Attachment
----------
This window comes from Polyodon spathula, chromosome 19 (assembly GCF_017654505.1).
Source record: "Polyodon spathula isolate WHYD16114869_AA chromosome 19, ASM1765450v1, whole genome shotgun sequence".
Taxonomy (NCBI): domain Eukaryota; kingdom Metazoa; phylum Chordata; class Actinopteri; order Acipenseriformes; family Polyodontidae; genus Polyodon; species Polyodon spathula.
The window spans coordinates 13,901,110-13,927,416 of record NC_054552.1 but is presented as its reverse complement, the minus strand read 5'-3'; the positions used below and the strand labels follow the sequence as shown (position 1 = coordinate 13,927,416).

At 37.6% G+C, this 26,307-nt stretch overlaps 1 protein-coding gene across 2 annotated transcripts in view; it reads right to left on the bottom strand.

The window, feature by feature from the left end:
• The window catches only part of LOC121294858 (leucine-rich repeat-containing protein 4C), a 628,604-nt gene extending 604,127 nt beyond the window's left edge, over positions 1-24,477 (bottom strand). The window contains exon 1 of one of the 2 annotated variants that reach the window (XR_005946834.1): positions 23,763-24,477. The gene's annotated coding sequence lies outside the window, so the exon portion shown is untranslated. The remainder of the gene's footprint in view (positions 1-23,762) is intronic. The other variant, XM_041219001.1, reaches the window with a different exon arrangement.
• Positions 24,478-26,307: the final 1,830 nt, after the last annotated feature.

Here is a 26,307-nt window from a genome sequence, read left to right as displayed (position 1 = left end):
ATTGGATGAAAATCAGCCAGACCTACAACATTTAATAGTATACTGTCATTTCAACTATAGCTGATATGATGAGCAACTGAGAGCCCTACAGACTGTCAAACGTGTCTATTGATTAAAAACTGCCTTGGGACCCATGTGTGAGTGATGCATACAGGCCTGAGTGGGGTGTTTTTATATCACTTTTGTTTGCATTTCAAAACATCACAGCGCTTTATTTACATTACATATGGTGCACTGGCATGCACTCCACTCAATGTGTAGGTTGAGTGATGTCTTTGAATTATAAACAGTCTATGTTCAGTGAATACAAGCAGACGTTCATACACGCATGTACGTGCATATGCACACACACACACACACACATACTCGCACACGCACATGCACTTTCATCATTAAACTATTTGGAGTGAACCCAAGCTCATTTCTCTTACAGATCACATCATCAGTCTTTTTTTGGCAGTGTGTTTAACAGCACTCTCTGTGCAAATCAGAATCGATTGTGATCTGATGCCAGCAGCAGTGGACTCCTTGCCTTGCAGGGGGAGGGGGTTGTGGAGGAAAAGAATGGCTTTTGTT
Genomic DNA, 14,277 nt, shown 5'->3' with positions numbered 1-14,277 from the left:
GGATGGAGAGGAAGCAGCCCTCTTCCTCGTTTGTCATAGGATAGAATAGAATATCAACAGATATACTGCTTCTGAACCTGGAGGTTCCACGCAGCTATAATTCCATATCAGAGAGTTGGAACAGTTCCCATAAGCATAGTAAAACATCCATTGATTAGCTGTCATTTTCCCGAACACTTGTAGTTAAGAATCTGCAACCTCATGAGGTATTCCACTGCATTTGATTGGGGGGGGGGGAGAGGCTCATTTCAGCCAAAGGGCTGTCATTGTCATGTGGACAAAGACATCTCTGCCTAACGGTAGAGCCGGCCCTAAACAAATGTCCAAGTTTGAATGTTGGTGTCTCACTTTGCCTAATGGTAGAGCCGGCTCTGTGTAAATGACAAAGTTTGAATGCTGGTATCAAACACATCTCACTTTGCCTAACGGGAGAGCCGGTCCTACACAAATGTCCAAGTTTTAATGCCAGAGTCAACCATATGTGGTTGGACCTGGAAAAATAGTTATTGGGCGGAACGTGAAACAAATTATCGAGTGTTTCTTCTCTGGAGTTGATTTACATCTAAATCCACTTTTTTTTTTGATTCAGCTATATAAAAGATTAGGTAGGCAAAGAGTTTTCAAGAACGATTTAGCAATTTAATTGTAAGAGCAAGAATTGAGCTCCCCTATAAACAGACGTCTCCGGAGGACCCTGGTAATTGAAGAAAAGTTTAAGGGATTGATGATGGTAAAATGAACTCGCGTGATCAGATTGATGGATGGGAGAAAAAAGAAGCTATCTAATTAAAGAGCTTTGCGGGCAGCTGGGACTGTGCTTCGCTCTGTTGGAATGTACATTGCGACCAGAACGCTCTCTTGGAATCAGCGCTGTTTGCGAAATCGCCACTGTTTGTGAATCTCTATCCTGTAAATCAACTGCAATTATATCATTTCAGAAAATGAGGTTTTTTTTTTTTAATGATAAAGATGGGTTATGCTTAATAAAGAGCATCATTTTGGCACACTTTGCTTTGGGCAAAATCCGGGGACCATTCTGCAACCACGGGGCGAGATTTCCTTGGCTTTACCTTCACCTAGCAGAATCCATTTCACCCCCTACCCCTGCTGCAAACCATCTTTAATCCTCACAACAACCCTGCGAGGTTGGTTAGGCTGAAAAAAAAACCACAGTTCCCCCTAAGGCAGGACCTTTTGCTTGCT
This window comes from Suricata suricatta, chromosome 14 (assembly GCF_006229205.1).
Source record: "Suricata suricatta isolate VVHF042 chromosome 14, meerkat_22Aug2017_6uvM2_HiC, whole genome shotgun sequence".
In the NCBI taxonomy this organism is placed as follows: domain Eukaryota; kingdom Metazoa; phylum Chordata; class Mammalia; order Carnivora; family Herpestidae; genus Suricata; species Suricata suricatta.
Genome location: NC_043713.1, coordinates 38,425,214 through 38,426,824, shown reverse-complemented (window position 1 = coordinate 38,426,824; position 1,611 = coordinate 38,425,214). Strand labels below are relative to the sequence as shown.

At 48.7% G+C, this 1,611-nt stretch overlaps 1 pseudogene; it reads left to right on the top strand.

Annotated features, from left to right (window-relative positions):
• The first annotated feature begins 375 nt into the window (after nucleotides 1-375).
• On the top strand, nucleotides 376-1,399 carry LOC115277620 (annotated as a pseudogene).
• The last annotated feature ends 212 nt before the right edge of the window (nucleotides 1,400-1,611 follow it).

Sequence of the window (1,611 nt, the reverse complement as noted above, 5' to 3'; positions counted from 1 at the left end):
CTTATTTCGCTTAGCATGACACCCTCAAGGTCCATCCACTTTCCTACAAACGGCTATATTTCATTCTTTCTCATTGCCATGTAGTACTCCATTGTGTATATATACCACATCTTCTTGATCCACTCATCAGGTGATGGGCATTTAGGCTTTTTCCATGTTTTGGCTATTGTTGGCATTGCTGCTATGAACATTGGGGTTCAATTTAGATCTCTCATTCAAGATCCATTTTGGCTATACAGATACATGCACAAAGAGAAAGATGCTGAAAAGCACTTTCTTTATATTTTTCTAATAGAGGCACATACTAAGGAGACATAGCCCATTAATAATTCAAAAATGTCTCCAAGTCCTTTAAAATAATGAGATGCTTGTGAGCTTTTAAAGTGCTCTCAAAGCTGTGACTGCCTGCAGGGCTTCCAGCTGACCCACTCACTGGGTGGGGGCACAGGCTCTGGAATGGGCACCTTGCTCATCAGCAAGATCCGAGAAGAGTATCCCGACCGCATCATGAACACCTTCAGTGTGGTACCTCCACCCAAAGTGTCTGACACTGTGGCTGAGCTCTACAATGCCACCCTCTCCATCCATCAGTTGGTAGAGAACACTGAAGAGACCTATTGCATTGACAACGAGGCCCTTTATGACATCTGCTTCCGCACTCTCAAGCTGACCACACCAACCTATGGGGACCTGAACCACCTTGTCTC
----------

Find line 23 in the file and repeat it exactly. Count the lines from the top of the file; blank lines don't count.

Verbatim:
CTTATTTCGCTTAGCATGACACCCTCAAGGTCCATCCACTTTCCTACAAACGGCTATATTTCATTCTTTCTCATTGCCATGTAGTACTCCATTGTGTATATATACCACATCTTCTTGATCCACTCATCAGGTGATGGGCATTTAGGCTTTTTCCATGTTTTGGCTATTGTTGGCATTGCTGCTATGAACATTGGGGTTCAATTTAGATCTCTCATTCAAGATCCATTTTGGCTATACAGATACATGCACAAAGAGAAAGATGCTGAAAAGCACTTTCTTTATATTTTTCTAATAGAGGCACATACTAAGGAGACATAGCCCATTAATAATTCAAAAATGTCTCCAAGTCCTTTAAAATAATGAGATGCTTGTGAGCTTTTAAAGTGCTCTCAAAGCTGTGACTGCCTGCAGGGCTTCCAGCTGACCCACTCACTGGGTGGGGGCACAGGCTCTGGAATGGGCACCTTGCTCATCAGCAAGATCCGAGAAGAGTATCCCGACCGCATCATGAACACCTTCAGTGTGGTACCTCCACCCAAAGTGTCTGACACTGTGGCTGAGCTCTACAATGCCACCCTCTCCATCCATCAGTTGGTAGAGAACACTGAAGAGACCTATTGCATTGACAACGAGGCCCTTTATGACATCTGCTTCCGCACTCTCAAGCTGACCACACCAACCTATGGGGACCTGAACCACCTTGTCTC